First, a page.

10 Effective Practices for Digital Teaching

TIP 4: Use a Course Design Standard but Include Variety

Pay attention to how your course is designed, structured, sequenced, and how you have organized your content and menu. It may go without saying, but if navigation is challenging or confusing, this takes away from students time in accomplishing course outcomes.

Carefully reviewing your course content, using a simple and standard course design, and a clear and concise weekly format that is easy to navigate is helpful to students - and reduces their cognitive load. Encouraging students to develop a routine can be guided by how you manage your course and the instructional design. Also, the use a variety of large group, small group, and individual work experiences offer a blend of activity. Learning works best when there are a variety of activities and experiences. Equally so, online courses can be more enjoyable and effective when students have the opportunity to brainstorm and work through concepts and assignments with peers.

Simple and Clean Menu

How do you do this?

  • Use a very simple and streamlined course menu, and be sure to leverage the Blackboard default layout and menu. This will create consistency across all courses in Blackboard providing a much easier learner experience for students at GVSU.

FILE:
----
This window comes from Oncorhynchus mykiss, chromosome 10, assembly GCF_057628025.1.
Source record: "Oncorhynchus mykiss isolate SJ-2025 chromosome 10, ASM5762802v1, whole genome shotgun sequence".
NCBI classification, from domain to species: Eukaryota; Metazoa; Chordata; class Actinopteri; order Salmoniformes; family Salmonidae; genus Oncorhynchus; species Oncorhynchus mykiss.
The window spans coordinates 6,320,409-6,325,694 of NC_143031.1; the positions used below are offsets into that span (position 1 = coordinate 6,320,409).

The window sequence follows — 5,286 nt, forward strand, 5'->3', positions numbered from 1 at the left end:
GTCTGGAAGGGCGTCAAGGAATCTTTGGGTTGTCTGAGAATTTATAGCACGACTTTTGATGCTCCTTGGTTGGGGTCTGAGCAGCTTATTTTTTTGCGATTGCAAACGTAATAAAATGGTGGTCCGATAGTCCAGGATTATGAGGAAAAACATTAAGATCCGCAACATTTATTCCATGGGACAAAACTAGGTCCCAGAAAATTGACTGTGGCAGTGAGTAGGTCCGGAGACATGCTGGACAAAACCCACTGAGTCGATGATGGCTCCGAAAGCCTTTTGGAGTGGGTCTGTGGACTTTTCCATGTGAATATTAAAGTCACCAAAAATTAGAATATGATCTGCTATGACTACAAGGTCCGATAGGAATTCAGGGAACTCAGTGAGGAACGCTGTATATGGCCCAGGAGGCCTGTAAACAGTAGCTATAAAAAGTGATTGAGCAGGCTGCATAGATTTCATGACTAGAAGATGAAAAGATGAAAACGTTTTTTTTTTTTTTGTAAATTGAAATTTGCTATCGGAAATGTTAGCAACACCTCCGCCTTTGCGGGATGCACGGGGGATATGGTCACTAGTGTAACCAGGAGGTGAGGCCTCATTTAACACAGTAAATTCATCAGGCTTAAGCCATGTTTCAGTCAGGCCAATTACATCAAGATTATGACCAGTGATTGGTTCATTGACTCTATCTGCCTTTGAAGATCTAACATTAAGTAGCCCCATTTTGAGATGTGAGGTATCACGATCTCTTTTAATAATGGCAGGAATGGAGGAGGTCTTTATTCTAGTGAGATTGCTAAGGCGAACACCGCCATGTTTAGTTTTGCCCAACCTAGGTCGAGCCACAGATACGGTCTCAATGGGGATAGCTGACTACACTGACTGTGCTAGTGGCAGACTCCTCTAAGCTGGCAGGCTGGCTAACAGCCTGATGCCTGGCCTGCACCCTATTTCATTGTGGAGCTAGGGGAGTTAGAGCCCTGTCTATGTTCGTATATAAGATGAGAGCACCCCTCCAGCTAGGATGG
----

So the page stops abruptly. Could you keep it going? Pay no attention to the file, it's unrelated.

• Consider using Open Educational Resources (OER) in your course for content. OER resources are no or low cost, allow you to remix and share, and give valuable options for flexibility. In addition, OER resources are available to students electronically and remove barriers of access.
  • Carefully consider which assignments might lend themselves to group or peer experiences and don’t hesitate to ask for assistance from the GVSU eLearning team members about pedagogical approaches and appropriate technology to support group work.

  • Content delivery options include Blackboard AssignmentsPanopto, Padlet, Google Docs, Flipgrid etc.

  • Unique to GVSU, the Digital Studio offers a lightboard that can be used to create engaging lecture videos.

Page last modified November 11, 2020